Tips on Fighting the Flu – WebMD

The Centers for Disease Control (CDC) reports that nearly 20 percent of Americans get the flu each year. More than 200,000 people in the U.S. are hospitalized every year and between 3,000 and 50,000 deaths occur due to flu. There is a good chance that these statistics would improve dramatically if more people got a flu shot.
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WebMD queried doctors on flu prevention and reported that doctors had the following recommendations on fighting the flu.:

Wash your hands to keep germs away.
“I wash my hands or use a hand sanitizer before and after every patient,” says Christopher Tolcher, MD, a pediatrician in the Los Angeles area and clinical assistant professor of pediatrics at the University of Southern California Keck School of Medicine in Los Angeles. “Hands are veritable germ factories, so keep them away from your nose and mouth. Also keep them away from your food during cold and flu season.”

They also recommended alcohol based cleansers and antiseptic wipes.

Exercise for Immunity
“I try to get 20 to 30 minutes of cardio every morning before I go to work,” Fryhofer says. “There’s something about making your heart pump that’s good for your body. It strengthens your heart and strengthens your immune system,” says Sandra Fryhofer, MD, MACP, clinical associate professor at Emory University School of Medicine and a general internist in Atlanta.

Chicken soup
Although doctors use over-the-counter drugs when their symptoms are severe, they only do it sparingly. They recommend nice hot chicken soup because the vapor clears nasal passages and relieves throbbing in the sinuses

The key is prevention
The experts agree that prevention is the key. They all say that a flu shot is essential and they recommend staying in the best health year-round.

Regular readers already know that I strongly favor getting a flu shot and early in the season. That would be late September or early October. It usually takes the vaccine two weeks to start working. As flu season extends into the new year, the vaccine should be effective for several months of protection.

To read further on flu fighting check out my page How to Fight the Flu.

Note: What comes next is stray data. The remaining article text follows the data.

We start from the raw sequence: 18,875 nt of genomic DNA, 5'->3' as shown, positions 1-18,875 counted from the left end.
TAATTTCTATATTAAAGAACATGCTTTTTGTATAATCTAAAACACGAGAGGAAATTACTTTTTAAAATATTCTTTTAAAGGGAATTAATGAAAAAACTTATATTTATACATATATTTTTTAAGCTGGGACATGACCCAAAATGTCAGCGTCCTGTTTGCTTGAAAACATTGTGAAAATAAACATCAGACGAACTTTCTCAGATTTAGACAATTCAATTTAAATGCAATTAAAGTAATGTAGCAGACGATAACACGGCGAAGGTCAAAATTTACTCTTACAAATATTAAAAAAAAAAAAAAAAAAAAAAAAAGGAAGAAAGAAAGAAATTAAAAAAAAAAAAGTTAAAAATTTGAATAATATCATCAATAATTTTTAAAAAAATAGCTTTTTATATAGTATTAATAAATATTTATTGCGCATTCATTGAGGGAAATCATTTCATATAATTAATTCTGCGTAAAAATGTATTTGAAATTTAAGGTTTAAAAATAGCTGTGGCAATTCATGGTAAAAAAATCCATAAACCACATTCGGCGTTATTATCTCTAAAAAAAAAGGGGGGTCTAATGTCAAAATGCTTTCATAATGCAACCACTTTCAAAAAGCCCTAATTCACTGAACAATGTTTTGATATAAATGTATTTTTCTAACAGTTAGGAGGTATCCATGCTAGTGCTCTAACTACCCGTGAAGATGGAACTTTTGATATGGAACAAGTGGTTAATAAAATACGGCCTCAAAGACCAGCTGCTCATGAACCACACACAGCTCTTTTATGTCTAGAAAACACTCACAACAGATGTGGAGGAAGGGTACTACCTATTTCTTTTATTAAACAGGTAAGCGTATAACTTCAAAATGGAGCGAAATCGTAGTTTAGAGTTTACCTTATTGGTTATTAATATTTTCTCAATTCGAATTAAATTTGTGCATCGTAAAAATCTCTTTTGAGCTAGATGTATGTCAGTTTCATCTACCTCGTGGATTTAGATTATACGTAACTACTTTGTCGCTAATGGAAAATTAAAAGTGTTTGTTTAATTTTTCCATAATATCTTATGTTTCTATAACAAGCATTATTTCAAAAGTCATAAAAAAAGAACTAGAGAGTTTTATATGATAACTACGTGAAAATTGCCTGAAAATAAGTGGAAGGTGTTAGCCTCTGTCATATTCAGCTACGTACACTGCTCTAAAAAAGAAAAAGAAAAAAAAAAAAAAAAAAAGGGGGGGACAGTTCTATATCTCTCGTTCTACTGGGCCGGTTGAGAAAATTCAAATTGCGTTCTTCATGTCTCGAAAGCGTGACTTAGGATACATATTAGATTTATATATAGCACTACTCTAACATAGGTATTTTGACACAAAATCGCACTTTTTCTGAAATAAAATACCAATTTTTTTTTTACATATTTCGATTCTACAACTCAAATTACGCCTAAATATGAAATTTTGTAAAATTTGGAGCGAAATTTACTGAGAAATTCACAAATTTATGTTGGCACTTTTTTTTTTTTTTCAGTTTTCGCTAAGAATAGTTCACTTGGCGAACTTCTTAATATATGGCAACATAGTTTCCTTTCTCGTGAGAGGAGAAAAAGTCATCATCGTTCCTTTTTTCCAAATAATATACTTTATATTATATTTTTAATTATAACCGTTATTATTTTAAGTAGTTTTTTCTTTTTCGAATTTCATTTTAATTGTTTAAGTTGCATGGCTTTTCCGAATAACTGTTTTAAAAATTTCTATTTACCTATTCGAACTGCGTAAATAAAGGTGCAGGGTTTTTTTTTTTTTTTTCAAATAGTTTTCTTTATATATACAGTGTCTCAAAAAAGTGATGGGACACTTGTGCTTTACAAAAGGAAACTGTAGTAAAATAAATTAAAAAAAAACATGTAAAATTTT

Tony

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10 Comments

Filed under flu season, flu shot, preventing the flu

10 responses to “Tips on Fighting the Flu – WebMD

  1. Tony, you know I love your messages, enthusiasm and thoughtfulness to share ideas to help improve the quality of people’s lives, but the flu vaccine has enough independent research demonstrating efficacy issues that blanket vaccination recommendations do not seem objectively justifiable. There are cases where immune compromise and pre-existing weakened function predisposes a person to high risks if exposed to viral contamination. I can understand a person choosing this vaccine under these conditions. At best, however, the levels of protection range from approx. 47% to 51%. If you include people taking statin drugs for high cholesterol, the percentages drops to 13%. It was also shown that people who received the vaccine two years in a row had increased susceptibility for succumbing to the flu.

    I am not suggesting people abstain from or choose the flu vaccine. I am saying informed decision making based on ALL the evidence makes greater sense than relying solely on the medical and pharmaceutical community with so much “skin in the game.” Even the medical community has doctors sharing concerns about this vaccine. There are few things in life that apply to “EVERYONE” or “NO ONE.” The data simply doesn’t justify total population vaccination for flu prevention. It should be left to the individual to decide for themselves.

    As you include in your article, the best means to PREVENTING the flu (and other diseases) is to live a lifestyle that strengthens the overall function of the body including the immune system. Natural exposure to viruses and bacteria while healthy bolsters the immune system and immune response to these infections.

    I treated sick people in my office for over 20 years and had two episodes of viral flu infection that last 2 days each. These were the only 4 days missed from work during my 20+ years seeing patients. At 57 years old, I have never had a flu shot. This was MY personal decision and one I will continue to follow until the independent research provides new data with different outcomes.

    Thank you for allowing me to share my views on this subject on your blog site.

    Liked by 2 people